Bonus Pro: New Zealand is often ranked one of the best in the world for its high quality of living
Whenever a study comes out ranking the best countries in the world to live in, New Zealand consistently ranks in the top 10. These studies usually consider access to good food and housing, education, healthcare, environmental quality, and individual freedoms, and all of which New Zealand does incredibly well.
It’s also worth noting that the work-life balance in New Zealand ranks high. With four weeks of paid annual leave and ten sick days a year, life in New Zealand isn’t all about the desk. Want to raise a family? You can rest assured your medical bills will be covered by health care, and you won’t have to rush back to work with 26 weeks of paid maternity leave.
The final verdict – Is New Zealand a good place to live?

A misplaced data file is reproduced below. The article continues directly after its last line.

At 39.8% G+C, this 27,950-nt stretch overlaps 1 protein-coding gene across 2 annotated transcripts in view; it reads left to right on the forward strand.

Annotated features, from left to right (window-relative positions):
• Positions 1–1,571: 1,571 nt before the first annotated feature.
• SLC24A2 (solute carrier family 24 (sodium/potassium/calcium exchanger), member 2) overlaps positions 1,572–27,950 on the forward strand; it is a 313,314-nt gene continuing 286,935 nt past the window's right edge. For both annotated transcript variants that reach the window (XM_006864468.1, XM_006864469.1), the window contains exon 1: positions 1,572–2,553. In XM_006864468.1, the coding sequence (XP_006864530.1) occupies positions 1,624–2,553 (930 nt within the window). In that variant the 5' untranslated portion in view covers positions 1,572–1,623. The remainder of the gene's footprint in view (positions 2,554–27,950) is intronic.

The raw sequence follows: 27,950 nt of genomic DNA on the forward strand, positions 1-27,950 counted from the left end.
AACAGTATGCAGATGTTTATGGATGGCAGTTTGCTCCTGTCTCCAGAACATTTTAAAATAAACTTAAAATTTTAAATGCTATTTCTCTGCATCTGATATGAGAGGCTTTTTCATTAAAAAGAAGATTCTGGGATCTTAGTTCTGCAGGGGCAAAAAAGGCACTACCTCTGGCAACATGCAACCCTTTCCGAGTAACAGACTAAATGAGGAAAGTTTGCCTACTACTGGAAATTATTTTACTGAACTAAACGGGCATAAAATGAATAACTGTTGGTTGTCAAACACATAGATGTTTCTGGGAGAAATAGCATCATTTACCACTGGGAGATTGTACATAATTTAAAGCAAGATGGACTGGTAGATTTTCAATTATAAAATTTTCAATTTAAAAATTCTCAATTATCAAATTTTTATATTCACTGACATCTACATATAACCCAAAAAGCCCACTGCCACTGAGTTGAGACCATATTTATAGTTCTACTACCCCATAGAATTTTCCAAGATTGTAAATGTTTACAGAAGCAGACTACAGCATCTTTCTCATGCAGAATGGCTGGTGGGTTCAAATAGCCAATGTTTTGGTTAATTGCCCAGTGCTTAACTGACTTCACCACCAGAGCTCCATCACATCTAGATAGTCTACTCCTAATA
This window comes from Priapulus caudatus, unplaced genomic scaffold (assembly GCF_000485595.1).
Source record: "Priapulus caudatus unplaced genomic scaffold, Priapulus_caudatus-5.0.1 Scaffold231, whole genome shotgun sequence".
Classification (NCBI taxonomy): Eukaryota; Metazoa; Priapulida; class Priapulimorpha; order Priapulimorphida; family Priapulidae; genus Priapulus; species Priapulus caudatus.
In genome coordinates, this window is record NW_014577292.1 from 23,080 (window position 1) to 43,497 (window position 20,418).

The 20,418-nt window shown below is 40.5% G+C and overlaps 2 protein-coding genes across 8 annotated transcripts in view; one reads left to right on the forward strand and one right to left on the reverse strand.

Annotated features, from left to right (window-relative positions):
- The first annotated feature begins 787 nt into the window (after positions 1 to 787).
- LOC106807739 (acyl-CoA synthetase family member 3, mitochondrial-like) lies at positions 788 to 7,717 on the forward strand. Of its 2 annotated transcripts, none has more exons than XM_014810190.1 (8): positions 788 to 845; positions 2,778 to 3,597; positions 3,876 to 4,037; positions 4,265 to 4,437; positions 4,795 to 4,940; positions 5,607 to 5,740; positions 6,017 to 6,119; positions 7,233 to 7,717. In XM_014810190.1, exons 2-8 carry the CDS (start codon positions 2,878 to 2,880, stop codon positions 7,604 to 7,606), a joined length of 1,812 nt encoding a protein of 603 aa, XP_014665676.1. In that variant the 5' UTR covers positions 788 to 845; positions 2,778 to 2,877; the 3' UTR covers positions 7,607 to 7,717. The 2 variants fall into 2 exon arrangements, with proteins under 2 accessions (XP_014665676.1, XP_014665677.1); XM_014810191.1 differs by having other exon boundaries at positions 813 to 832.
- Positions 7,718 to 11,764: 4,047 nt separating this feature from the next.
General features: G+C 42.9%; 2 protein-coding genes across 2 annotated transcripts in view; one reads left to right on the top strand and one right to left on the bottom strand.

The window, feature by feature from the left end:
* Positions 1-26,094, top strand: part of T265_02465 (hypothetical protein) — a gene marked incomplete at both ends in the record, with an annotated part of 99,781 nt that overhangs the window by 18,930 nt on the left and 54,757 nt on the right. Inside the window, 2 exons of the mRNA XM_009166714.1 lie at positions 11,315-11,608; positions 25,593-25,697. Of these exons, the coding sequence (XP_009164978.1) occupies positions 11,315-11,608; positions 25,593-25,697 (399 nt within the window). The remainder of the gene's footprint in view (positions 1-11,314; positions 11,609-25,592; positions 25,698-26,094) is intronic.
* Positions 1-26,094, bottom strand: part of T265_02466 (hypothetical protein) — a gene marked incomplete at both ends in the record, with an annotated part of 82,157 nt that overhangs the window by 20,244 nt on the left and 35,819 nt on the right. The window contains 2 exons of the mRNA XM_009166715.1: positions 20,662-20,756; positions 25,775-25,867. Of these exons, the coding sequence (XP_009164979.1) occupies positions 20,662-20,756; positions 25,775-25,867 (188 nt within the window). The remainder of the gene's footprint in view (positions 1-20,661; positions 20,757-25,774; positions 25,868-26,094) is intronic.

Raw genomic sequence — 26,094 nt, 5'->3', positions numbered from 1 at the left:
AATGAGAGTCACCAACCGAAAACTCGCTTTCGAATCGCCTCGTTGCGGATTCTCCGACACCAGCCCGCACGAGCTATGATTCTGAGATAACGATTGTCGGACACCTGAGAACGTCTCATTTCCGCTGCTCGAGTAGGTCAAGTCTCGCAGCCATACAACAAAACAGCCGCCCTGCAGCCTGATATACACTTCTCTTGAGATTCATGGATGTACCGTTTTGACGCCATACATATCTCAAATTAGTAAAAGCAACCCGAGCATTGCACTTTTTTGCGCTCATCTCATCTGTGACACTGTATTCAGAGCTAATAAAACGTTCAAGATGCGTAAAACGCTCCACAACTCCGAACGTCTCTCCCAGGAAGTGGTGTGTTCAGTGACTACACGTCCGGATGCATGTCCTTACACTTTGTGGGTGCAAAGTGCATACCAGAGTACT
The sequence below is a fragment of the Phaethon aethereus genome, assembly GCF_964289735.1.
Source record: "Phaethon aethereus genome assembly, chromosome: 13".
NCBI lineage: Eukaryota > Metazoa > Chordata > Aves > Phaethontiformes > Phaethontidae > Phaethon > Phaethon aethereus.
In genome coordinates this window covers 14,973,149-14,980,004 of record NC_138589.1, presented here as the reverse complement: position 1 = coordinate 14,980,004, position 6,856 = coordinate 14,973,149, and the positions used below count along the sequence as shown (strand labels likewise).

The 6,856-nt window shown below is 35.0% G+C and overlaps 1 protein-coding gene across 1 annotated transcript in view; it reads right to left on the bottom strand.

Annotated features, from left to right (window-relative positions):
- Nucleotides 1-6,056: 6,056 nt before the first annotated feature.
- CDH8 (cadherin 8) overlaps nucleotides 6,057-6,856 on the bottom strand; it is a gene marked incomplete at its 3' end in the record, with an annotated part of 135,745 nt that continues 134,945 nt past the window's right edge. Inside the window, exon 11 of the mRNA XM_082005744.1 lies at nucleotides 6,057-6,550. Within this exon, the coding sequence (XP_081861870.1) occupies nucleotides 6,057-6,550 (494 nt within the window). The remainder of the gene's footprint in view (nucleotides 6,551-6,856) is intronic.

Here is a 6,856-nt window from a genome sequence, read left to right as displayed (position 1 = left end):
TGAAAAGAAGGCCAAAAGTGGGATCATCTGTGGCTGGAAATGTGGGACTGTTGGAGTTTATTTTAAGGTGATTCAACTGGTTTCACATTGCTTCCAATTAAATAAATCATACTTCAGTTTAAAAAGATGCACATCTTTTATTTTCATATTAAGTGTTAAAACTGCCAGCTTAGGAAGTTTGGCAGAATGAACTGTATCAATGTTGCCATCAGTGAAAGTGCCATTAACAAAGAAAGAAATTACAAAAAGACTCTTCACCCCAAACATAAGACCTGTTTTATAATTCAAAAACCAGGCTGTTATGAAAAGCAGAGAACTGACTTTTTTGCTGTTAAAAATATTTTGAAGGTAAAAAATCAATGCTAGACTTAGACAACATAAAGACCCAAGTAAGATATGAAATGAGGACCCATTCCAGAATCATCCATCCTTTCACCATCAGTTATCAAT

Yes, New Zealand is an incredible place to live. It’s easy to see why so many visitors come to the country to explore and never leave. Between its friendly culture, stunning and accessible nature, high quality of life, and quirky Kiwiness – there’s not much you can fault New Zealand on.
Of course, you must keep in mind New Zealand is far from the rest of the world, which means trips to Europe and North America aren’t just a short flight away. However, if you’re ready to live a stress-free life filled with adventure, there’s no doubt you’ll love calling New Zealand home.